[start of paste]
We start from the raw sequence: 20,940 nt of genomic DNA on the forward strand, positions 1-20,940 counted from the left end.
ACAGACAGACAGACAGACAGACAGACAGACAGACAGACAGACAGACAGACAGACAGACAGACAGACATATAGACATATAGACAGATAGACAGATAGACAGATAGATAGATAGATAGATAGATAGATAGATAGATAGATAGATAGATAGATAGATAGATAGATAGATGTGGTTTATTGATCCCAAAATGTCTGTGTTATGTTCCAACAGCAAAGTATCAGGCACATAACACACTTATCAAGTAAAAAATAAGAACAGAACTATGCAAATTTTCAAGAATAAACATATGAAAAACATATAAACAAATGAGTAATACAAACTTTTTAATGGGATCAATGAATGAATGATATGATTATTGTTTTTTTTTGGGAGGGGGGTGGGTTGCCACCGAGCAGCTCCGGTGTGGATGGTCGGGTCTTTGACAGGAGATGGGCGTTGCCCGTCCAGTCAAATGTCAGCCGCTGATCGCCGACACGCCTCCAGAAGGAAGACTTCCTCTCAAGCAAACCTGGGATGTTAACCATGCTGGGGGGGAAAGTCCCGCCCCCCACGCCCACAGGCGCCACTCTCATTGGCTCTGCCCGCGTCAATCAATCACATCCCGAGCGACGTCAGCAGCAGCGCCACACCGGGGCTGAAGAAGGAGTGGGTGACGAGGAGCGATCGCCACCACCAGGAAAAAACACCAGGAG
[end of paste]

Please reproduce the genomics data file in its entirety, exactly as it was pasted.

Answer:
We start from the raw sequence: 20,940 nt of genomic DNA on the forward strand, positions 1-20,940 counted from the left end.
ACAGACAGACAGACAGACAGACAGACAGACAGACAGACAGACAGACAGACAGACAGACAGACAGACATATAGACATATAGACAGATAGACAGATAGACAGATAGATAGATAGATAGATAGATAGATAGATAGATAGATAGATAGATAGATAGATAGATAGATAGATGTGGTTTATTGATCCCAAAATGTCTGTGTTATGTTCCAACAGCAAAGTATCAGGCACATAACACACTTATCAAGTAAAAAATAAGAACAGAACTATGCAAATTTTCAAGAATAAACATATGAAAAACATATAAACAAATGAGTAATACAAACTTTTTAATGGGATCAATGAATGAATGATATGATTATTGTTTTTTTTTGGGAGGGGGGTGGGTTGCCACCGAGCAGCTCCGGTGTGGATGGTCGGGTCTTTGACAGGAGATGGGCGTTGCCCGTCCAGTCAAATGTCAGCCGCTGATCGCCGACACGCCTCCAGAAGGAAGACTTCCTCTCAAGCAAACCTGGGATGTTAACCATGCTGGGGGGGAAAGTCCCGCCCCCCACGCCCACAGGCGCCACTCTCATTGGCTCTGCCCGCGTCAATCAATCACATCCCGAGCGACGTCAGCAGCAGCGCCACACCGGGGCTGAAGAAGGAGTGGGTGACGAGGAGCGATCGCCACCACCAGGAAAAAACACCAGGAG